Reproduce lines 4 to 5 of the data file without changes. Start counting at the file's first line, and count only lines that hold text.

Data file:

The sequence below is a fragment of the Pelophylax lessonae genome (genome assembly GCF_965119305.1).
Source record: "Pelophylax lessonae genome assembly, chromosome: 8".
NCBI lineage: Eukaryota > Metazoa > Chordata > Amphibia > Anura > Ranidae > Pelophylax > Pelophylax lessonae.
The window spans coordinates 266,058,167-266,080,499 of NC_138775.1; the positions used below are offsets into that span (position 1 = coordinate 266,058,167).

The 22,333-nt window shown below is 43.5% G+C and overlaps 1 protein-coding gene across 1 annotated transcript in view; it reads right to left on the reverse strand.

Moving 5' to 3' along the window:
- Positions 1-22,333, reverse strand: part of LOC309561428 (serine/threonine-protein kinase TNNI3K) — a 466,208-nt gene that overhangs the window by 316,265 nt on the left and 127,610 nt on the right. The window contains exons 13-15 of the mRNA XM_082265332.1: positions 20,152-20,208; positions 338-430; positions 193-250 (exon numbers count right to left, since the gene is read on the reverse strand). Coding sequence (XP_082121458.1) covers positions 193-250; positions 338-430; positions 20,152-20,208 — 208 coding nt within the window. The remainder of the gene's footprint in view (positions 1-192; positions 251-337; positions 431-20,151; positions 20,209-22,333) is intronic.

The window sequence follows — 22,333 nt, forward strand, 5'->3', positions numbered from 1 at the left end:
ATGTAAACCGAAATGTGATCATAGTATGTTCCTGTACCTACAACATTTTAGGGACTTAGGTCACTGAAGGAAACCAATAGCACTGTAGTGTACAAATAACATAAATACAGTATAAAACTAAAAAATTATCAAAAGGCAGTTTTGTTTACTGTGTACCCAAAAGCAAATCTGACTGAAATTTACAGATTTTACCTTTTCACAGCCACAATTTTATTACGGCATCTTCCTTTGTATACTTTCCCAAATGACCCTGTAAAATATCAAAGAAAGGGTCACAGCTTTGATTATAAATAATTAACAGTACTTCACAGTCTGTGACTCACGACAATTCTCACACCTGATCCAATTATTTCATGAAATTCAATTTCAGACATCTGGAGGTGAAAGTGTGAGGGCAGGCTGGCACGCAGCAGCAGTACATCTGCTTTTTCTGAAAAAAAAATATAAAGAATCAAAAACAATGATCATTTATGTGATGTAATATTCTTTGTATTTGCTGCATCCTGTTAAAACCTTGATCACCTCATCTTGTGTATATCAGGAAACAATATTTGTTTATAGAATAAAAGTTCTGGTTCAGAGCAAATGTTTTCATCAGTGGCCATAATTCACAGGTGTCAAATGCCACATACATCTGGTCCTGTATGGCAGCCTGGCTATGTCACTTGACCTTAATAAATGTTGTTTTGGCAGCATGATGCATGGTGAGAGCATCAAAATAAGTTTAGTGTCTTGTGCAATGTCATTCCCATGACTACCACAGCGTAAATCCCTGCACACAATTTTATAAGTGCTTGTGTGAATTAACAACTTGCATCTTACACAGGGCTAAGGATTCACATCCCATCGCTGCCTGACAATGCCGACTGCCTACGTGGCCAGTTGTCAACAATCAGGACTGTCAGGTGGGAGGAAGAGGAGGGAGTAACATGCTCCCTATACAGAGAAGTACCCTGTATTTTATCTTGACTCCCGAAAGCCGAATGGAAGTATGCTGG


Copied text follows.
The window spans coordinates 266,058,167-266,080,499 of NC_138775.1; the positions used below are offsets into that span (position 1 = coordinate 266,058,167).

The 22,333-nt window shown below is 43.5% G+C and overlaps 1 protein-coding gene across 1 annotated transcript in view; it reads right to left on the reverse strand.